It’s a bad day at a company when management sees its shares lose almost half of their value. And it’s equally as bad for investors who may have just been stopped out or forced out of the shares at a deep loss. When every single shareholder is now underwater, it seems more than fair to ask if there is a risk of implosion.
Impinj Inc. (NASDAQ: PI) disappointed Wall Street after the radio frequency identification (RFID) sensor technology-maker warned that its revenue for the first quarter will come in short of its expectations and short of analyst estimates. Wall Street analysts threw in the towel as well on news of a key executive departure, and it turns out that the former high-flyer has now wiped out every shareholder who has bought since its IPO date.
The company expects its fourth-quarter 2017 revenue to be between $29 million and $30 million, which was actually above its prior guidance of $28.25 million to $29.75 million. Where the problems came up is that Impinj’s first-quarter revenues are now forecast to be in a range of $20 million to $22 million, versus almost $30 million as a consensus estimate.
The company blamed shortened endpoint integrated circuit (IC) lead times contributing to a reduction in its endpoint IC order backlog, as well as ongoing reductions in inlay-partner inventories. And despite continued growth in the endpoint IC consumption and in the number of deployments by end users, Impinj now anticipates softness in the company’s endpoint IC volumes.
Its shares already had backed off of speculative exuberance earlier in the week after Amazon said that its new checkout-free grocery store does not use RFID. Investors had hoped that RFID would be used in the stores.
And to add insult to injury, Impinj also announced that its chief financial officer, Evan Fein, will leave the company after 17 years of service. The only good news is that it is not an immediate departure, with a March 30 effective date. The reasons cited were to “spend more time with family and to pursue other opportunities.” Fein did note that he is committed to supporting a smooth transition and that he would assist in the transition of responsibilities.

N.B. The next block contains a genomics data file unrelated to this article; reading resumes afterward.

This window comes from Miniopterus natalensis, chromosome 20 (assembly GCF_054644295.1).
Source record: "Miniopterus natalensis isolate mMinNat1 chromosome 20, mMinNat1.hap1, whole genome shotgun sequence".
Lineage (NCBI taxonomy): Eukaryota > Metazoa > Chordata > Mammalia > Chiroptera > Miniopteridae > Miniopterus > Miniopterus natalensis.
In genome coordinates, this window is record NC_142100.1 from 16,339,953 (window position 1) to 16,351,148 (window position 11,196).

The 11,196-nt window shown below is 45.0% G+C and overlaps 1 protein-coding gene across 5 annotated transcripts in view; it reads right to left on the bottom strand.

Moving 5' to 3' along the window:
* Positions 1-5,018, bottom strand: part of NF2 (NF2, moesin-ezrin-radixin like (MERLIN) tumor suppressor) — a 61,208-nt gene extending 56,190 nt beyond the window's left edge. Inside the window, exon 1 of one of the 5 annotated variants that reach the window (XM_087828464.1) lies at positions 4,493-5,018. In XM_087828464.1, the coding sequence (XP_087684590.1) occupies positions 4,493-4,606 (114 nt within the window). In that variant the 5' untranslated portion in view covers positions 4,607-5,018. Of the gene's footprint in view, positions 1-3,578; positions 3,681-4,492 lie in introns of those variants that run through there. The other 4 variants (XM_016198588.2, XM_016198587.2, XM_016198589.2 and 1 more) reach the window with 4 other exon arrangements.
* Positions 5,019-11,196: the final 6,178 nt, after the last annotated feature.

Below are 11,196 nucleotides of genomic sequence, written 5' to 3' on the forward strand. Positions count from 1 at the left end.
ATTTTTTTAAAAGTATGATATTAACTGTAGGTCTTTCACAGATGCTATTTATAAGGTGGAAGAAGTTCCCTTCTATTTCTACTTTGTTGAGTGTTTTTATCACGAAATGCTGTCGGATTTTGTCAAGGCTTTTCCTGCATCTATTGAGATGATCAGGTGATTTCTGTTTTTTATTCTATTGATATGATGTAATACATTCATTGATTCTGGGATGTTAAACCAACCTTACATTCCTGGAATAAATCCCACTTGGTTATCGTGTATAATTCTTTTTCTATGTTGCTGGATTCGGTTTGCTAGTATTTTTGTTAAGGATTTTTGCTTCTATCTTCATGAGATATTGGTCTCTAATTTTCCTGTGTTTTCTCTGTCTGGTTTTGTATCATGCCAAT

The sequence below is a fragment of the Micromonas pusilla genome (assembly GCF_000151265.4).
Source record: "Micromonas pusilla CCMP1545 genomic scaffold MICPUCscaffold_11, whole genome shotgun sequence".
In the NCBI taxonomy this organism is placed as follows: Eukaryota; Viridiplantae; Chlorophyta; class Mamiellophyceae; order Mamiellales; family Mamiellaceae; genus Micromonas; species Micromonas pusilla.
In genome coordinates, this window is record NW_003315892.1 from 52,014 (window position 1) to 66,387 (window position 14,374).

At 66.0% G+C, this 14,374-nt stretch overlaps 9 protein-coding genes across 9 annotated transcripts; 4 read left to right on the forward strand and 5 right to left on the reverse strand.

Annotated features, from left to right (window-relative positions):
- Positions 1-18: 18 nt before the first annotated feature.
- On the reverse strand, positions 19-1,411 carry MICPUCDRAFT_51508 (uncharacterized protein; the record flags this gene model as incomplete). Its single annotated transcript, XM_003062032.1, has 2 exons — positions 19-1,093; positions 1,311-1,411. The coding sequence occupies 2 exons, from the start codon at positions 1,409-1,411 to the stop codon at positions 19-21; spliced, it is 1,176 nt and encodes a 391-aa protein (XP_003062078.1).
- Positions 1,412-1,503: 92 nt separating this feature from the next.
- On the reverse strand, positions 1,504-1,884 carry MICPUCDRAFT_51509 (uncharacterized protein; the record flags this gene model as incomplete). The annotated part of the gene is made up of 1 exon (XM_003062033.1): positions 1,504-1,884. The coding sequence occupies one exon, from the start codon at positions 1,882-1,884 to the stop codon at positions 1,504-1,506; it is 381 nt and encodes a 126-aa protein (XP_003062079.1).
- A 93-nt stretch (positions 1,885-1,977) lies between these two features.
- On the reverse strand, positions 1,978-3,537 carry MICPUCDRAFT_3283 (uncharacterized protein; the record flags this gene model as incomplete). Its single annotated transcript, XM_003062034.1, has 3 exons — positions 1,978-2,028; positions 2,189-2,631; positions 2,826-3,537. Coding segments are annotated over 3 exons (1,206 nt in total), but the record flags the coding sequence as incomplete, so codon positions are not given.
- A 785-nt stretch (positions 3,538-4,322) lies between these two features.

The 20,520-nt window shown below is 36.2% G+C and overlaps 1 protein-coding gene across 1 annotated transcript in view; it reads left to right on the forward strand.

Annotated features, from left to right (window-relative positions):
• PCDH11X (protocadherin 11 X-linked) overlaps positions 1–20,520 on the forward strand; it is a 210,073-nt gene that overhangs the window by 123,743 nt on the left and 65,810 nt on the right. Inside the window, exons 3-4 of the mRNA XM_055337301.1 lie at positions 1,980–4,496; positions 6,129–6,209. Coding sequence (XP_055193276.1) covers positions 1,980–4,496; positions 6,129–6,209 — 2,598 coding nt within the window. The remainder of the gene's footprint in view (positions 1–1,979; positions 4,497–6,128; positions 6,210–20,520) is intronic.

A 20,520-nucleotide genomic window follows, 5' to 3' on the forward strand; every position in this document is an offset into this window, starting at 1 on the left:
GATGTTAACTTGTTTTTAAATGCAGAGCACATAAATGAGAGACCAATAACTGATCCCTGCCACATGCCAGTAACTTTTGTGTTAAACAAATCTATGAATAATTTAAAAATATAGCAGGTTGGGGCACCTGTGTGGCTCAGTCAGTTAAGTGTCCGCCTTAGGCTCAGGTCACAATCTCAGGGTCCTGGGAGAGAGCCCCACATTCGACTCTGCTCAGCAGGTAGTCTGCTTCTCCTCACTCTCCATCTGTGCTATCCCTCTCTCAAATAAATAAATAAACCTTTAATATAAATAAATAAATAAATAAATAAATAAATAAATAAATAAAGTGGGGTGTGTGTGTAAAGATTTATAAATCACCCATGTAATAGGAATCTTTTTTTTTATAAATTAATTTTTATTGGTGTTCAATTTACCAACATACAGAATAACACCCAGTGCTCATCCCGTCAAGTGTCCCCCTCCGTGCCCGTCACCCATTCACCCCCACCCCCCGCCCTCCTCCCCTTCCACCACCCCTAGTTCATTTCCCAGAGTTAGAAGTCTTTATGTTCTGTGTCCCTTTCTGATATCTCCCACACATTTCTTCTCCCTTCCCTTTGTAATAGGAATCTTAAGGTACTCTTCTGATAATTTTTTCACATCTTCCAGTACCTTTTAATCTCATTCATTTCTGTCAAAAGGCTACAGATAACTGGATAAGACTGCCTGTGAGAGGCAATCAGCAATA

Canaccord Genuity downgraded Impinj to Hold from Buy and lowered its target to $20 from $35. Dougherty downgraded Impinj to Neutral from Buy. RBC Capital Markets also downgraded it to Sector Perform from Outperform and lowered its price target down to $17 from $41. Needham lowered its rating to Hold from Buy after throwing in the towel. And Piper Jaffray maintained its Neutral rating, but it cut its Impinj price target to $18 from $27.50.
Impinj is no stranger to volatility and controversy. Its shares have had multiple downward waves over the past year. The stock briefly hit $60 in June of 2017, but then it gapped down to under $40 from almost $50 in August. And at the start of November, its shares gapped down to under $25 from about $33.
To prove that this is a controversial stock: its short interest has been more than 6 million shares in every short interest reporting period since the end of last September. Most recently that was counted as more than 16 days to cover, according to Nasdaq data.
Impinj’s co-founder and CEO tried to talk up the long-term prospects, but the comments fell short. He said:
We anticipate additional growth in our own inventory in first quarter 2018 to coincide with our endpoint IC volume softness. We remain confident that our inventory does not have material obsolescence risk. We also have adequate endpoint IC supply in a year of global semiconductor wafer tightness. Our cash position remains strong even as we balance short-term expenses with a reduced short-term revenue outlook. … Identifying, locating and authenticating every item in our everyday world, and connecting every one of those items to the cloud, is the vision our ever-growing base of dedicated partners and end customers look to us to deliver. My conviction in our long-term opportunity, even in this time of volatility, continues to strengthen.
What hurts so bad about this last move is not just that the drop is well over 40%. Impinj was an Internet of Things winning initial public offering back in 2016 and into 2017. The company sold 4.8 million shares at $14.00 apiece, and then shares went up as much as 300% or so by mid-2016.
Impinj was last seen down about 45% at $12.65 a share on over 6 million shares traded. Its stock hit an all-time low of $12.40 on Friday morning, and that means that there is no single shareholder who bought Impinj stock on the open market since its IPO that has made a profit.
It’s far worse than just a bad day when there are no profitable outside and independent shareholders holding shares of a company.